The U.S. International Trade Commission has begun a fact-finding investigation into the economic impacts of Section 232 and 301 tariffs on U.S. industries.
Under Section 301 tariffs on imports from China, the ITC was obligated to issue a report at the midway point of the 4-year tariffs that took effect March 2018.
Since there is no such requirement for Section 232 tariffs on steel and aluminum imports that took effect July 2018, nor is there an end date to these tariffs, Congress directed the ITC to add this assessment to its investigation and report.
A public hearing will take place on July 21, with the deadline for filing post hearing briefs and statements set at 12 August.
As a quasi-independent entity, there is a history of ITC reports persuading government policy. For example, the Commission’s 2002 report on the economic impact of the then Section 201 steel tariffs persuaded the George W. Bush administration to end the tariffs three years early.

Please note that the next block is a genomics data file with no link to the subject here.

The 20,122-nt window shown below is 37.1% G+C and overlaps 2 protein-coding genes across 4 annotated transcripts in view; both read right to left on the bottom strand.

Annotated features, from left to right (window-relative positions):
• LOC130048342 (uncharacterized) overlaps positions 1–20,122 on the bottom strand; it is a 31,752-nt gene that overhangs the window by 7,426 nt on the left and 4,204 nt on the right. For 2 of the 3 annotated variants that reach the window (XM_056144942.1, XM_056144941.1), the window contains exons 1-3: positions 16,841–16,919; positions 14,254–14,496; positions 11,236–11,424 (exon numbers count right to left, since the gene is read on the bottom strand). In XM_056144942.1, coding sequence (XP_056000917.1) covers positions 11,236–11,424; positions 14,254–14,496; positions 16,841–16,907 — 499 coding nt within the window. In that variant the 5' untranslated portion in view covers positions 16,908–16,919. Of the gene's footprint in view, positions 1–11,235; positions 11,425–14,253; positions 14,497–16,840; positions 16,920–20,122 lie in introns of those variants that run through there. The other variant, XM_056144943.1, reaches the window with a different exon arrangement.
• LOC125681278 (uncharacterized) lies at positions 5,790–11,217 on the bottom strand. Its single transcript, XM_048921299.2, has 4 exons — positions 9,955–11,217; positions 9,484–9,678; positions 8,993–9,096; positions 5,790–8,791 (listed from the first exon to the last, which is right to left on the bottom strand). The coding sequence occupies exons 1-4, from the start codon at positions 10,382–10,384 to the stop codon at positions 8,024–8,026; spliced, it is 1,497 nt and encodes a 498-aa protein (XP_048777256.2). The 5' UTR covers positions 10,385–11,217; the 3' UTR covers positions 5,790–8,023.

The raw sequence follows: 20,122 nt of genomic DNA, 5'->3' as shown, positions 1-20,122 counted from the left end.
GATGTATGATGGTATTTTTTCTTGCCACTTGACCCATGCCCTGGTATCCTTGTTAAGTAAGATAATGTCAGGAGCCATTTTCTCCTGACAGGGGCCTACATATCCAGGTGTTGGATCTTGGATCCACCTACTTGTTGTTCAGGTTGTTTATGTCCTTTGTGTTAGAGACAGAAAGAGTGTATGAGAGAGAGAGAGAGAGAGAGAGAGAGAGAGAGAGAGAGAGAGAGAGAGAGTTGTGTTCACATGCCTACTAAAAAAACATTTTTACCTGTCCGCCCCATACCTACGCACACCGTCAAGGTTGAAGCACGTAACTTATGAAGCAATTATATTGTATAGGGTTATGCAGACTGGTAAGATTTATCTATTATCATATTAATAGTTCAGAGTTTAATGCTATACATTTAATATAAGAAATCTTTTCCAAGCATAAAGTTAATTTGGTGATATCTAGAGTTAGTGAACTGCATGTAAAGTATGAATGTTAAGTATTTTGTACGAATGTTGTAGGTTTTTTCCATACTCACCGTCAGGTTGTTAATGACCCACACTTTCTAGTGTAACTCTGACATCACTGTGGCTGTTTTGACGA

NAFEM said its members will need to put forward their most compelling arguments.
Vice president of regulatory and technical affairs, Charlie Souhrada, said: “The ITC investigation is a great opportunity for NAFEM to amplify the issues we’ve been advocating for the past four years. We plan to fully participate in the virtual public hearing and submit written comments.”
NAFEM recently surveyed members to better understand the impact of tariffs on their businesses and plans to share its findings with the ITC in its comments.
It found that:
– 100% of respondents have felt the effects of Section 232 and 301 tariffs.
– 61% of respondents report that the tariffs are causing economic harm to their companies.
– More than 90% say tariffs are impacting their businesses’ abilities to control costs.
– Nearly 73% say removal of Section 232 tariffs would help relieve business pressures and 68% report that same regarding removal of Section 301 tariffs.